Spokane Valley Parks Director Mike Stone said the department had to close down the restrooms in Balfour Park early this year after people lit warming fires in the bathrooms.

The parks department also no longer takes reservations for picnic shelters in Sullivan Park, after people who rented the space said they had a bad experience or uncomfortable interactions with people who appeared to be homeless or living in the park.

“It’s still very popular,” Stone said. “We just didn’t feel right about having them pay for a reservation and not having a totally positive experience.”

Both the city of Spokane and Spokane County have already passed similar laws barring camping on public land, when shelter space is available.

Spokane Valley Councilwoman Linda Thompson said regulating camping and activities in the park is one aspect of the city’s overall approach to homelessness. She said plans for a shelter, and rules for public lands, need to move forward together.

“This conversation has to happen at the same time, and if we’re going to work regionally, we need to have the same rules to work with,” she said.

Councilman Arne Woodard said he is working with the county on a new facility including shelter beds that would serve the region, though it may not be on the border of Spokane and Spokane Valley, a location several council members hoped for. He said he believed it would come together in the next few months, but said he could not release any details until things were finalized.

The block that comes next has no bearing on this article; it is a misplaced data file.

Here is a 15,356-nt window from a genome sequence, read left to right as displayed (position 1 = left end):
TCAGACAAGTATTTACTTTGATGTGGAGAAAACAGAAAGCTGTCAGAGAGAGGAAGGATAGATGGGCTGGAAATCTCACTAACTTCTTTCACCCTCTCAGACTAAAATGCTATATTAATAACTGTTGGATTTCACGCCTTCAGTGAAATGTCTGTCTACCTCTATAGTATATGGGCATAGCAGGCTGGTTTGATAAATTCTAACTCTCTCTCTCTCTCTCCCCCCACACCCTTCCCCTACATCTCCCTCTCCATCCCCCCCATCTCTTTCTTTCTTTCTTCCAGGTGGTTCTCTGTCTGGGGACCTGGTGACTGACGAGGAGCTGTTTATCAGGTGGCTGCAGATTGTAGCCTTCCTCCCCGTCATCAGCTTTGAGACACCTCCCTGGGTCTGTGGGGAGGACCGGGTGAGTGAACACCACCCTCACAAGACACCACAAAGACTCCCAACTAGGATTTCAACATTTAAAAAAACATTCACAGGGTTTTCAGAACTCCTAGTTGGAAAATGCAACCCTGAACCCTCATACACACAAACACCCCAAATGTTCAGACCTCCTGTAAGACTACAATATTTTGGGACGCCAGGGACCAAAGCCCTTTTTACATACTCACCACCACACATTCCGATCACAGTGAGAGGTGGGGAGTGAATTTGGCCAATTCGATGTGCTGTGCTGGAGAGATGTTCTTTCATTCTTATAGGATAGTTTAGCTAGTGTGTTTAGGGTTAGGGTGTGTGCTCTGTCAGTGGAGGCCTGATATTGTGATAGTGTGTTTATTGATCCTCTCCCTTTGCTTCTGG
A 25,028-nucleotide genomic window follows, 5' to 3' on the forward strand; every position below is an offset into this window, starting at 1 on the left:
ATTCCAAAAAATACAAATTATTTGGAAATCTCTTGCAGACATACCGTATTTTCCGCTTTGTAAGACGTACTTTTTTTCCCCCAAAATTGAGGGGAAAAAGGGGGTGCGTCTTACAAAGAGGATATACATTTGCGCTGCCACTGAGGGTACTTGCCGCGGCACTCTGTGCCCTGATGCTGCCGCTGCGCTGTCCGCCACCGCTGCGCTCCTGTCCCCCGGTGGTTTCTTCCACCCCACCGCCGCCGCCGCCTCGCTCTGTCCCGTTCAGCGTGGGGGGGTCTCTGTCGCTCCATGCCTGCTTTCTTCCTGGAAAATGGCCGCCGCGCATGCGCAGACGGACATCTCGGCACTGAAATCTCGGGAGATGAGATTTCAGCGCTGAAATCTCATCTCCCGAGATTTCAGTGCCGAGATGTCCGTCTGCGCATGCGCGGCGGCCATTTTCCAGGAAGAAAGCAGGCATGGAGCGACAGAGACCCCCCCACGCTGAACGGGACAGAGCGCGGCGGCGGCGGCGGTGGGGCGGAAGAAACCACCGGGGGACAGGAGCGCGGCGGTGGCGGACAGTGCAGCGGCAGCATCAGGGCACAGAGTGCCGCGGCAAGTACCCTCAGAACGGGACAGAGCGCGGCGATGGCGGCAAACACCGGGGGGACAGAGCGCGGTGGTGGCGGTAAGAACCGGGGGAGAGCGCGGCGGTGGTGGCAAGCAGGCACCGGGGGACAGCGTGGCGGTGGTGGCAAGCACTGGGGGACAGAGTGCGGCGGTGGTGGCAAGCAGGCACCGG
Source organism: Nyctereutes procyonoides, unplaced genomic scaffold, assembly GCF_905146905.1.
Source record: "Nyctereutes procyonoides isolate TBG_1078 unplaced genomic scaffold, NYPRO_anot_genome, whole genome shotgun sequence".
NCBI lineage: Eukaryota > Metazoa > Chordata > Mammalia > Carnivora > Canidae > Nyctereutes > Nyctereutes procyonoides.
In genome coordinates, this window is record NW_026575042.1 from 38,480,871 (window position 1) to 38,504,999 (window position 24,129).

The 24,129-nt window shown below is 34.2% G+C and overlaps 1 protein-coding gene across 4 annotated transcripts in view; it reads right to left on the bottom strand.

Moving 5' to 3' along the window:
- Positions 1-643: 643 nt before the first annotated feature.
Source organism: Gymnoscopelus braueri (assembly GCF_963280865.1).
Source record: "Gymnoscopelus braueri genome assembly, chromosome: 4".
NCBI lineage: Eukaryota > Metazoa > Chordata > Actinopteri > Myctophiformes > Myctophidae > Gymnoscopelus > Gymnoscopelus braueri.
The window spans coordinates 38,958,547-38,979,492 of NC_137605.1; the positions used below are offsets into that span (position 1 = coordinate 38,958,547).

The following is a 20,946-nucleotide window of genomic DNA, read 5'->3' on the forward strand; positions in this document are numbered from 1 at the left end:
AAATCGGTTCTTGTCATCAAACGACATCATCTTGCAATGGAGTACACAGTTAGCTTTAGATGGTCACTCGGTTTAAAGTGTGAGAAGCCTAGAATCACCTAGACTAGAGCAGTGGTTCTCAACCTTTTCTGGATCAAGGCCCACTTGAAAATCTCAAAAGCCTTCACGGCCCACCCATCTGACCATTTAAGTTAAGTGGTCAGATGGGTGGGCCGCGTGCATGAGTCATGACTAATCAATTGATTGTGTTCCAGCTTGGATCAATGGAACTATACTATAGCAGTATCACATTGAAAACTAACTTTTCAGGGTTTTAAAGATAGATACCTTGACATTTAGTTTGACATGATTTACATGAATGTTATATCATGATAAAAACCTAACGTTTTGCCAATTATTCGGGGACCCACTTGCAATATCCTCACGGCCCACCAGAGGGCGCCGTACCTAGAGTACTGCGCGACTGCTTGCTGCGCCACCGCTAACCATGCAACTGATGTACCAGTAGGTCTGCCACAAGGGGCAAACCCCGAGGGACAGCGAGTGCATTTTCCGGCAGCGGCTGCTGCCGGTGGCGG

“We’re frustrated,” he said. “We thought we were going to have something that was going to work on the border, and the city moved it to the west.”

Spokane is working to open a warming shelter, but it is near downtown, not Spokane Valley.

Councilwomen Pam Haley and Brandi Peetz said a shelter is still needed, but the city needs to pass something to address the issues in its parks in the meantime.

“Right, wrong, indifferent, having a homeless camp in a park makes parents uncomfortable,” Haley said.

She said many of the people who visit the parks are children who are vulnerable – and so are the people who are camping there.

“We’re trying to protect the rights of all individuals,” she said. “I don’t know if there is an easy and perfect solution.”

Councilman Ben Wick said the city needs a camping ordinance, but he is concerned that there isn’t enough leeway for people staying in RVs parked in the right of way.

“A lot of people are camping in the right of way longer than normal, and it’s not safe, and I understand that,” he said. “But I’d like to see a little wiggle room for people coming up to stay with their families.”

Thompson agreed with Wick, saying the city should consider giving families permits to place on an RV they have given permission to park outside of their house.

According to a draft of the new law, if police determine a camp is harmful to anyone, they may immediately remove it. On other camps, the city posts a 48-hour notice that says the city will remove any property that isn’t removed.